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Robert Kinghorn: Walking down the lane called hope

  • November 12, 2020

There are some sounds you just don’t expect to hear downtown. Police and ambulance sirens intermingled with fights and screaming are commonplace, but as I passed a darkened lane, I heard the soothing sound of someone singing the 1929 chart topper, “Tiptoe through the tulips.”

I was really not supposed to be passing that lane. I had made a detour from my normal route to try to talk with a lady I had seen who was negotiating with a potential client in a car. It was on this detour that I was being invited to “Tiptoe through the tulips.” From the shadows there emerged a young lady, and when I complimented her on her singing she said, “It’s my favourite song. It makes me happy.”

“My name is Deacon Robert, are you staying around here?” With that simple question, the words and emotions came pouring out of her as if some carefully constructed dam had burst.

“I’m Jen, and no I don’t stay around here, I’m homeless. I was brought up Catholic and I had wonderful teachers. I still remember all their names, but I got in with the wrong people and made bad decisions. I feel so guilty about the decisions I have made in my life and feel I can never be forgiven. Pray for my mother that she can forgive me. I have hurt her so much because I was not a good mother to my children. She can’t forgive me, my father can’t forgive me, my aunts and uncles can’t forgive me, my children can’t forgive me. None of them will talk with me now. Do you think God can forgive me? People all say I am a sinner. Why will they not give me a second chance? Everyone deserves a second chance.”

I looked into her eyes, eyes beginning to well up as if the guilt and hurt of her life was about to break through in a torrent of tears. “We both believe in Jesus,” I said. “In my life I need a second, third, fourth, in fact many chances, and He always says, ‘Yes, you are forgiven.’ Please believe me, you are forgiven. You have to try to forgive yourself too. Sometimes people are so hurt by life that they make bad choices, and they want to run away and mask the pain with drugs or alcohol.”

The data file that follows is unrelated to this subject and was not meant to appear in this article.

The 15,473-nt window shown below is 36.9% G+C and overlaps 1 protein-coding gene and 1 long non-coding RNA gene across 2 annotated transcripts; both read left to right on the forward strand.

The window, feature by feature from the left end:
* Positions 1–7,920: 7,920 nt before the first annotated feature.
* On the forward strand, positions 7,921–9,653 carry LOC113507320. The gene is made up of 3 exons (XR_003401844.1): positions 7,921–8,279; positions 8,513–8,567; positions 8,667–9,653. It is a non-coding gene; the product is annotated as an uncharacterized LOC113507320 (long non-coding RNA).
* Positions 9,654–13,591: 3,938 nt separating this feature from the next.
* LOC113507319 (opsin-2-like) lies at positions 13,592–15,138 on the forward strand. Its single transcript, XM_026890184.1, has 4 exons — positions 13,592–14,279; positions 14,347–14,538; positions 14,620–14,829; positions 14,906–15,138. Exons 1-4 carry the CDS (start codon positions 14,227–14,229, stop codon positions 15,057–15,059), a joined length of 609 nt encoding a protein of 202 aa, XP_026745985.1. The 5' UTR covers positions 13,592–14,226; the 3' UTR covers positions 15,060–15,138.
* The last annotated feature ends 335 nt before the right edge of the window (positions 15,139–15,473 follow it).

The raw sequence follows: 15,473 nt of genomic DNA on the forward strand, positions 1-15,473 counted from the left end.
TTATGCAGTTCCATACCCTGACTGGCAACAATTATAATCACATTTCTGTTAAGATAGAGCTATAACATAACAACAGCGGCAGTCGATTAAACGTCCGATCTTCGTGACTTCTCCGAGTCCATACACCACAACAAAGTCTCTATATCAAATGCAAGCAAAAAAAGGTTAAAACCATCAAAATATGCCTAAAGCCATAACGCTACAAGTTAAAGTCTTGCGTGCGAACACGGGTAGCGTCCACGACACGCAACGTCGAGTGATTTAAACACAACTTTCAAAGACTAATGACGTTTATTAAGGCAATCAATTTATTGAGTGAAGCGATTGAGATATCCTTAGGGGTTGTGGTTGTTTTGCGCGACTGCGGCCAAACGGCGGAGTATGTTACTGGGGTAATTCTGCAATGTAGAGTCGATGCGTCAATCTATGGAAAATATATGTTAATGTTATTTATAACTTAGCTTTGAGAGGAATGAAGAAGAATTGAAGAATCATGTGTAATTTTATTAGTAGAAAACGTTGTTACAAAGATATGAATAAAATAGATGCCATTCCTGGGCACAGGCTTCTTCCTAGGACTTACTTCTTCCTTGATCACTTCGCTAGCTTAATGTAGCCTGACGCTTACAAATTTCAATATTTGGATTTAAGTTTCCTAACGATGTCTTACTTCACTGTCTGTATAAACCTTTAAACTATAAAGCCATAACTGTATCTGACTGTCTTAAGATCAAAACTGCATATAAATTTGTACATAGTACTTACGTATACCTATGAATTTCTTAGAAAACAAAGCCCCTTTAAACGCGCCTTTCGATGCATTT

With that, I handed her my card and invited her to call or e-mail whenever she needed support. “The Church on the Street,” she said, looking at the card. “That’s brilliant. I love that. So, the Church is here walking on the street with me?”

“Yes,” I replied, “and I meet people like you who are the Church too, waiting here on the street. I have seen many people on the street over the years, and there are some that I see a spark in their eyes, and the love that they have for others, and somehow I know they will make it. I see that in you right now.”

“Really, you do?” she whispered. “Yes, really,” I said. At this her smile blossomed. “You made my day. Thank you. Can I walk with you to where you are going? Maybe you are embarrassed to walk with me.”

As we made our way back through the downtown area, I assured her I was not in the least embarrassed. “I am worried about the world,” she said, “so much hate. We all live in the same world, as if we are all in the same apartment building. Why do people hurt one another? I think everyone needs a good foundation of belief, like a Christian foundation. You know I write plays and poetry. It would be great if I could write a play for you. Would you want that?”

“I would love that,” I assured her. “We need more artists like you because they help us all to see the beauty in life.”

When we reached my car I asked, “May I pray for you and give you a blessing?”

“Yes, of course,” she said. “Please pray that my mother and children will forgive me and that we can be together again. I know it will take time, but you have given me hope to try again.”

Pope Francis once said, “No one learns to hope alone.” This evening both of us found new hope, and as we parted ways, she left me wondering who really is the saint, and who ministered to whom.

(Kinghorn is a deacon of the Archdiocese of Toronto.)

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